100 Steps offers helpful information on outdoor walking venues along the Oregon Coast for folks whose mobility is limited. Disease, injury, aging – whatever the reason, walking is not as easy as it used to be, and setting out to walk along on a path measured in miles is too daunting.
There are many books and websites that document hikes for people in good (or even very good) health. Yet there is little information for folks that are not at 100% health. 100 Steps is for those who fall into this latter category. Continued and frequent motion is a crucial part of health. Even if it’s challenging, we must strive to keep moving.
Moving more slowly or having less endurance should not prevent outdoor excursions, but extra planning is wise to ensure you tackle options that fit your individual abilities. Knowing the walk length, the terrain and steepness, and whether or not there are places to sit along the way allows you to gauge which walks are a good choice for your personal fitness level, enabling you to enjoy the journey. 100 Steps covers these details and includes photos so you can see for yourself what you may encounter – not just the pretty views!
As my mobility has declined over the years due to M.S., my husband has been a significant supporter – encouraging me to keep walking and when that was no longer possible, to continue to get out into the fresh air and imbibe in the beauty of the Oregon Coast. 100 Steps aims to do the same for you.
100 Steps is geared toward folks with limited mobility, but it is equally useful for those with limited time. Short walks in beautiful places – take your pick!
Distances on 100 Steps are measured in “steps”. For those with limited mobility miles are too far; steps are a better fit.
A step count listed next to a 100 Steps walk indicates the destination can be reached within that count, one way. Walks labeled “Strolls” have no particular destination, but usually include ample seating so you can meander. “Extended Walks” allow walking interspersed with seated resting to reach a destination farther than what is typically covered by 100 Steps.
How big are these “steps”? Originally, they were based on my own paces. Since I can no longer walk the areas my husband and I visit, I now use the Google Maps distance divided by a standard pace size of 2.2 feet for smooth, level terrain. For uneven or sloped terrain, I adjust to a smaller pace size. These counts are usually sanity-checked against my husband’s step count, taking into consideration he is tall and healthy.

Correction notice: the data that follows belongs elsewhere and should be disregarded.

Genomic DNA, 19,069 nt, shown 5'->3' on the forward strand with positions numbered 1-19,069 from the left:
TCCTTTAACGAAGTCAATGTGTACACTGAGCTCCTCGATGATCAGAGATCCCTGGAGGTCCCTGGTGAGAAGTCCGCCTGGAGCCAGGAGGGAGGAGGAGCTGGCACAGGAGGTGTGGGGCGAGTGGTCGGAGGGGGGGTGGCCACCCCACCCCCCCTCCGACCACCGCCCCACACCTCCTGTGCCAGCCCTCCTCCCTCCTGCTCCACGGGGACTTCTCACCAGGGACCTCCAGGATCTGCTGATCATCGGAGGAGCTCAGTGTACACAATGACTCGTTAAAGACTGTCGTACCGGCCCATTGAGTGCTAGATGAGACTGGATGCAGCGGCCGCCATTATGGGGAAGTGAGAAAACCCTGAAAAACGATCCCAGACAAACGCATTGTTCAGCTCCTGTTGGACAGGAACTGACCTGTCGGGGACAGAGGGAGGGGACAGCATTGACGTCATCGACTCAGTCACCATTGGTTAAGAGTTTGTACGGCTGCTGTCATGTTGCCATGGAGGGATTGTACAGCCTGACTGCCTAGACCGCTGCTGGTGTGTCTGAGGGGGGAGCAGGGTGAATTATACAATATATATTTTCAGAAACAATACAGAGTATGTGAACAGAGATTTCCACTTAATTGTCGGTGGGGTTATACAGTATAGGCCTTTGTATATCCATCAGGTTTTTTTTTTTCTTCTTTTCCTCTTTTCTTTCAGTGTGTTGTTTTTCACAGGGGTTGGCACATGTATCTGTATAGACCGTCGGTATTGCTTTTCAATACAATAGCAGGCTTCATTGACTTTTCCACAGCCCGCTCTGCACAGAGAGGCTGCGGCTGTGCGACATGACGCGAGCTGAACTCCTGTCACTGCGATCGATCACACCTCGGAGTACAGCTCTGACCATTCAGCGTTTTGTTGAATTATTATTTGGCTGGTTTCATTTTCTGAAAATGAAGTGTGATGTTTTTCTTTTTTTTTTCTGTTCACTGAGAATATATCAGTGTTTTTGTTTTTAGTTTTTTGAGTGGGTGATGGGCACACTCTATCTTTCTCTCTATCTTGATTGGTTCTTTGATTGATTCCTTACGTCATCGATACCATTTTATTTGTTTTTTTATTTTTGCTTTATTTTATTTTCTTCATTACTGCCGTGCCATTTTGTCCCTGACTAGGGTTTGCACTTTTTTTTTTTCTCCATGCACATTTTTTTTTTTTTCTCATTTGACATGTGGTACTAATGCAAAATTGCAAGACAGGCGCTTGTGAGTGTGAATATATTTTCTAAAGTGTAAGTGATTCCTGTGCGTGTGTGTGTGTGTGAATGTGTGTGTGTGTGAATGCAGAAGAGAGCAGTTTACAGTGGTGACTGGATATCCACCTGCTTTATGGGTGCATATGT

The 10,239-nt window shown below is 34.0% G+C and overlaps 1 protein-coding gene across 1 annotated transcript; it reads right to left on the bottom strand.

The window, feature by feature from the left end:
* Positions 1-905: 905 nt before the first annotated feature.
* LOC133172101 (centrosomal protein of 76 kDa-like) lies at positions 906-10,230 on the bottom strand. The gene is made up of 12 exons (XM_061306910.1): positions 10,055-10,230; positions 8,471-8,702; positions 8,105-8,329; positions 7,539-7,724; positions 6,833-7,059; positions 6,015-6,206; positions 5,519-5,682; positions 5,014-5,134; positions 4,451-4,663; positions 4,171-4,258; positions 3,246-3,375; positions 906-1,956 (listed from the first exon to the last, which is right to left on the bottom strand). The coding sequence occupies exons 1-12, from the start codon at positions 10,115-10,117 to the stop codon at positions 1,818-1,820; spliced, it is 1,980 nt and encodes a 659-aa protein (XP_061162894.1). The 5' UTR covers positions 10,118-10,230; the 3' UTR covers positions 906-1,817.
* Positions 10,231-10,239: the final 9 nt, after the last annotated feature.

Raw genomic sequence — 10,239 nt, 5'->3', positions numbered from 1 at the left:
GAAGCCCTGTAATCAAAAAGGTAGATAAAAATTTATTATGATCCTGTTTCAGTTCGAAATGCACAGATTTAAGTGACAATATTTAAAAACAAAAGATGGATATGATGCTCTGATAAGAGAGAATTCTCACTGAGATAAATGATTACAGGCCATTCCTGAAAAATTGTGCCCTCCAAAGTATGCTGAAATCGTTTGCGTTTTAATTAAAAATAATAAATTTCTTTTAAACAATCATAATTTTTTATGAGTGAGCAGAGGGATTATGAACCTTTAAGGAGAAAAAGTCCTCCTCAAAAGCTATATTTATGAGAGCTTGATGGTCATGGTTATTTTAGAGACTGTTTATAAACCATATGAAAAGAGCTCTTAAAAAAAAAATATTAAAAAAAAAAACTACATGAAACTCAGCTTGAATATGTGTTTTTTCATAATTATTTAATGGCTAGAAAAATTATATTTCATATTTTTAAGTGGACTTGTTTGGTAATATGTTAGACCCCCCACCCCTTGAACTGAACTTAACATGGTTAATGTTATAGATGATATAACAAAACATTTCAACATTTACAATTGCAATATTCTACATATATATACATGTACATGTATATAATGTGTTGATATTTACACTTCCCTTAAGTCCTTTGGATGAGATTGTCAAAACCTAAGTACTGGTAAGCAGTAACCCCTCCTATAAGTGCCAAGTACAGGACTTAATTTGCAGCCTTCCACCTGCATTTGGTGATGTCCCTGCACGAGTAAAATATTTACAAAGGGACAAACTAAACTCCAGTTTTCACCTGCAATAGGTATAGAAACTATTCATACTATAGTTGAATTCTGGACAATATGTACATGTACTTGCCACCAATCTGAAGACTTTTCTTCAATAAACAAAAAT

Each step count starts at the parking space indicated on the destination map. This is typically the space closet to the destination. If you park farther away, your step count will increase, so you’ll want to factor that into your planning. In all cases, the count is rounded up to the nearest increment of 25. For example, 90 steps is recorded as 100 steps and 237 steps recorded as 250. These counts may not exactly match your own paces, but can still be used to determine which walks are good choices for you.
The point of 100 Steps is to encourage walking, so I don’t eliminate a destination just because it is a bit farther or does not comply with a particular criterion. You can use the provided walk details to decide on walking locations that suit you.
As my health has declined, I have migrated from a cane to (briefly) a rolling walker and eventually a wheelchair. Wanting to better accommodate a broader set of folks with movement limitations (including myself!), I expanded the details of every 100 Steps walk to include a “wheel friendly” designation. This is not an ADA rating or specific to chairs; it is my own assessment and covers all rolling mobility devices.
You will see one of these icons next to the Terrain description, depicting Yes, No, or Maybe the terrain is suitable for someone who depends on wheels. More data to help you select a walk for your outing!
I have received inquiries from location caretakers, both hired and volunteer, regarding how a particular location could be better suited for those with limited mobility. The answer is simple: Benches! Resting options can change a walk from onerous to achievable.
So much thanks to the thoughtful people who have the desire to make locations more attainable for those with limited mobility!